We would like to welcome Richard Webb, the Diversity, Equity, & Inclusion Specialist for the Minnesota Child Welfare Training Academy.
As a thought leader and talented facilitator, Richard has led and collaborated in different capacities training and facilitating experiences that support successful racial and multicultural inclusiveness within diverse environments. He has worked in educational, corporate, and nonprofit institutions as an innovator, bridge builder, voice, and practitioner. Richard uses developmental approaches that yield demonstrated behavioral outcomes for individuals and organizations that are goal driven, multicultural/racial, proactive, and responsive.
Richard has a gift in focusing on the strengths of individuals and teams and communicates how their set of unique qualities contribute to leadership development and management performance. He is known for his expertise and strategic use of the Intercultural Development Inventory (IDI) in leadership development of individuals and teams, as well as in enhancing organizations’ Diversity and Inclusion strategies. He is valued by his clients for designing and facilitating authentic and positive learning environments that support awareness, growth, and transformation.
Richard received his Bachelor of Arts in General Studies with an emphasis in Ethnic Studies from the University of Northern Iowa and Master of Arts in Education with emphasis in Leadership from Augsburg College. He is currently pursuing a doctorate in Educational Leadership at St. Mary’s University.
Richard’s life philosophy revolves around a quote from Malcolm X: “Education is our passport to the future, for tomorrow belongs to the people who prepare for it today.”
- What will you be doing for the Training Academy? I hope to be a catalyst and provide strategic and programmatic leadership for diversity, equity, and inclusion within the Minnesota Child Welfare Training Academy and beyond. My role is multifaceted as I will be called to collaborate, lead, assess, develop, coach, and support the MNCWTA as a whole. It’s my goal to contribute in the ways necessary to cultivate and sustain a culture of inclusion where the members of our training academy community are equipped with mindset and skill sets required to support individuals from all racial and ethnic identities, ages, nationalities, social and economic status, sexual orientation, gender identity/expression, religious, political, ideological perspectives, and physical and mental abilities. I hope to provide leadership for diversity, equity, and inclusion initiatives that advance diversity as the critical component that will impact in positive and necessary ways to advance the elimination of disparities in child welfare in Minnesota.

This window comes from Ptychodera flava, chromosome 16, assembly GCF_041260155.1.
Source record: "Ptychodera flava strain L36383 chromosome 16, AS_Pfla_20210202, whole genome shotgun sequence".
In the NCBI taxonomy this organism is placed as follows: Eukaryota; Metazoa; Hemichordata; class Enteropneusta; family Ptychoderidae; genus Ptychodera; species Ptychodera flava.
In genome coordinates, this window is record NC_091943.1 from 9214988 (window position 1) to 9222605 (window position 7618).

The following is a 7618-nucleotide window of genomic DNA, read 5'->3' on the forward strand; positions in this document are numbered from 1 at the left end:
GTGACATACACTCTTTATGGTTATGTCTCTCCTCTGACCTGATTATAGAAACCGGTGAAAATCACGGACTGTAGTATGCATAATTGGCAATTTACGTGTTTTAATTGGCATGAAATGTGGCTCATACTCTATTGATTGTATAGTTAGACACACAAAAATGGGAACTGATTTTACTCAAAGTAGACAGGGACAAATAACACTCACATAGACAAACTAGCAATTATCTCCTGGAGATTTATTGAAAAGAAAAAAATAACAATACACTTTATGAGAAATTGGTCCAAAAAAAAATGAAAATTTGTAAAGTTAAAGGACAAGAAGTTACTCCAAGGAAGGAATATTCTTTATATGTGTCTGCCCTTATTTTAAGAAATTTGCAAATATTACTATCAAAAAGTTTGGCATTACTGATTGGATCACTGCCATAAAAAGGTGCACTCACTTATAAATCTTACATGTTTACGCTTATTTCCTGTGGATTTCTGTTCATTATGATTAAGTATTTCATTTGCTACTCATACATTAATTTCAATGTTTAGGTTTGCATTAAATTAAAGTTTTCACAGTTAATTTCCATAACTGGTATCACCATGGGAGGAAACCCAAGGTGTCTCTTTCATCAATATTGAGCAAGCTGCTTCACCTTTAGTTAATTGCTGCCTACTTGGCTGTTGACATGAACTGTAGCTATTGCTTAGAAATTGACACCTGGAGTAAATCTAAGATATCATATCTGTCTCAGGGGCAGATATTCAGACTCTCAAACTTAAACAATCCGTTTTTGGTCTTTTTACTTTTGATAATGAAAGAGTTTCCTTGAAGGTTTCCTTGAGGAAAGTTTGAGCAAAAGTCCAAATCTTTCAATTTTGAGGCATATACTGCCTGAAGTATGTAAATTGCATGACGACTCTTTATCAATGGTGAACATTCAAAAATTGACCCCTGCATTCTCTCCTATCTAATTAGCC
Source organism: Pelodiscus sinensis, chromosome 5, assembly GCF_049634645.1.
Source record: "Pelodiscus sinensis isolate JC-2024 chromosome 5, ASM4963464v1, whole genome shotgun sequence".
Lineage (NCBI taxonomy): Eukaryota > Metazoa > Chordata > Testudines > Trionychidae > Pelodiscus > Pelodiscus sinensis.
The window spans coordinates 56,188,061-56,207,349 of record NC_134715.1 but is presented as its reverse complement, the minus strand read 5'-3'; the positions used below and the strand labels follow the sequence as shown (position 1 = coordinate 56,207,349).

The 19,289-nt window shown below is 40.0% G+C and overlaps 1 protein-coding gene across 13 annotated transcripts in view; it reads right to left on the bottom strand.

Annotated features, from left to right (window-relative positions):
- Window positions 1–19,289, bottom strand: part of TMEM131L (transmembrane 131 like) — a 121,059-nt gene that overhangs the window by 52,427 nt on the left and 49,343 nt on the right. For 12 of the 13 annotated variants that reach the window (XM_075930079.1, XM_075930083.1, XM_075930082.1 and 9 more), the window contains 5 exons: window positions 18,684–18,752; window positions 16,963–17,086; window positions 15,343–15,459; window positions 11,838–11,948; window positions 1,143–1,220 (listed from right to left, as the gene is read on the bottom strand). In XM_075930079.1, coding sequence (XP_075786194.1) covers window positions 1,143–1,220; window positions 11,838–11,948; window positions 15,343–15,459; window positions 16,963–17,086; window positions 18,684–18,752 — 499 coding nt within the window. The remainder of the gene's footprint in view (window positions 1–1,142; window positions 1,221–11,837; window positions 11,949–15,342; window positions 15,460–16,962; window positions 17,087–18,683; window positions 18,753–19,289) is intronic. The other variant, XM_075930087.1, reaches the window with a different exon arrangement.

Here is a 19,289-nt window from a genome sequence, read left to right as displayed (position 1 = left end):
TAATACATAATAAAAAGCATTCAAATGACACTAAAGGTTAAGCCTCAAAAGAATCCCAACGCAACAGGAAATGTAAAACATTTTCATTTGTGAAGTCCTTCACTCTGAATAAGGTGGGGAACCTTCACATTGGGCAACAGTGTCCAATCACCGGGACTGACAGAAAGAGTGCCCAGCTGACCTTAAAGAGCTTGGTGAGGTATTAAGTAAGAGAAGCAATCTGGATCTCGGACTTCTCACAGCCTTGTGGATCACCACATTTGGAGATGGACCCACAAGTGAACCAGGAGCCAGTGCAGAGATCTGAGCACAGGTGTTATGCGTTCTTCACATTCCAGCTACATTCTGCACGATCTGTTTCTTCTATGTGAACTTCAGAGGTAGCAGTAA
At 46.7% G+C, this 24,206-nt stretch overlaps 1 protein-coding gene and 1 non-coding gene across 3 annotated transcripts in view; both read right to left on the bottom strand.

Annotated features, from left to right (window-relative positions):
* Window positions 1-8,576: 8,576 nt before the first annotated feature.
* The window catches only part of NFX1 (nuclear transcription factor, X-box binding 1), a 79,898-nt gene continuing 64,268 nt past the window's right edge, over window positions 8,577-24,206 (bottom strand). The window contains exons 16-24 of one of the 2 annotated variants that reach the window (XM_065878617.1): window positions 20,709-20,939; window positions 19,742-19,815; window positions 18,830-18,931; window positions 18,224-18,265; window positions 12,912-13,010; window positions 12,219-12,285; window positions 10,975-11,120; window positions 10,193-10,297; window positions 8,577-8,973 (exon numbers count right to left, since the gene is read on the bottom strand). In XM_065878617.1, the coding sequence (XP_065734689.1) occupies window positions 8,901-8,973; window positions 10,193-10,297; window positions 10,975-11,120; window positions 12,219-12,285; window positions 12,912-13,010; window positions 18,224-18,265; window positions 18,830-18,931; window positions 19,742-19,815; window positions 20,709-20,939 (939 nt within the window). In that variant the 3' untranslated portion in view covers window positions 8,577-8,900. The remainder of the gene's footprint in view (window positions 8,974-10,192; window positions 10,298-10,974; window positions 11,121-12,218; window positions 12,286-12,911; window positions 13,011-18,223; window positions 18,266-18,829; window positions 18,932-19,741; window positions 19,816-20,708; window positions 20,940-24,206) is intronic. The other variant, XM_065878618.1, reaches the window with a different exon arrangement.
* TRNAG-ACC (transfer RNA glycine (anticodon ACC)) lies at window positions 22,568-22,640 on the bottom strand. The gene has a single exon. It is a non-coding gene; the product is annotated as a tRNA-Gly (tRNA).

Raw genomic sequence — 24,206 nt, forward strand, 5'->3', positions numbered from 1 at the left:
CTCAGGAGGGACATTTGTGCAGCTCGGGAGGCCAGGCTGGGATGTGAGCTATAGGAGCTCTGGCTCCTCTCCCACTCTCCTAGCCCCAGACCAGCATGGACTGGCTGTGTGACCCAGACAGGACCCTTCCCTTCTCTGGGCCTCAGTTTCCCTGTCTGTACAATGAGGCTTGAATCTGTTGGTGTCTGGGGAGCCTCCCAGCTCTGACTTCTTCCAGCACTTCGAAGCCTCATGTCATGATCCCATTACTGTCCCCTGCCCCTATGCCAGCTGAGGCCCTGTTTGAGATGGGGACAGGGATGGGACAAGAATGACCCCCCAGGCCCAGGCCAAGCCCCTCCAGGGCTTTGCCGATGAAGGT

- How long have you been working in your field? I have been working in the field of Diversity, Equity, and Inclusion (DEI) for more than twenty years.
- What do you enjoy most about your work? I enjoy people and the power of the human spirit. It is simply awesome when a person, or group connects with their organic “calling” or “why” and finds their place to be introspective, innovative, and impactful toward eliminating intrapersonal and systemic constructions that create and sustain divisions based on perceived and real differences.
- What are you most passionate about professionally? The power of possibilities and collaboration. A personal mantra of mine lives in the South African word “Umbutu” which means I Am Because We Are. I am passionate about people and being able to show up as a companion in ways that would unlock gifts and talents within them and within me so we together can serve.
- What are you surprisingly good at? A Capcom video game called Ghost's & Goblins. I actually won a tournament a long time ago that resulted in me obtaining a Guinness Book World Record. Hint: 1987 Edition
- What do you like to do outside of work? I will have to admit I am a shopper. The outlet malls are no stranger to me.
- What else should we know about you? I am honored to be a member of the MNCWTA community. My goal here is to take one day at a time and put good into the world.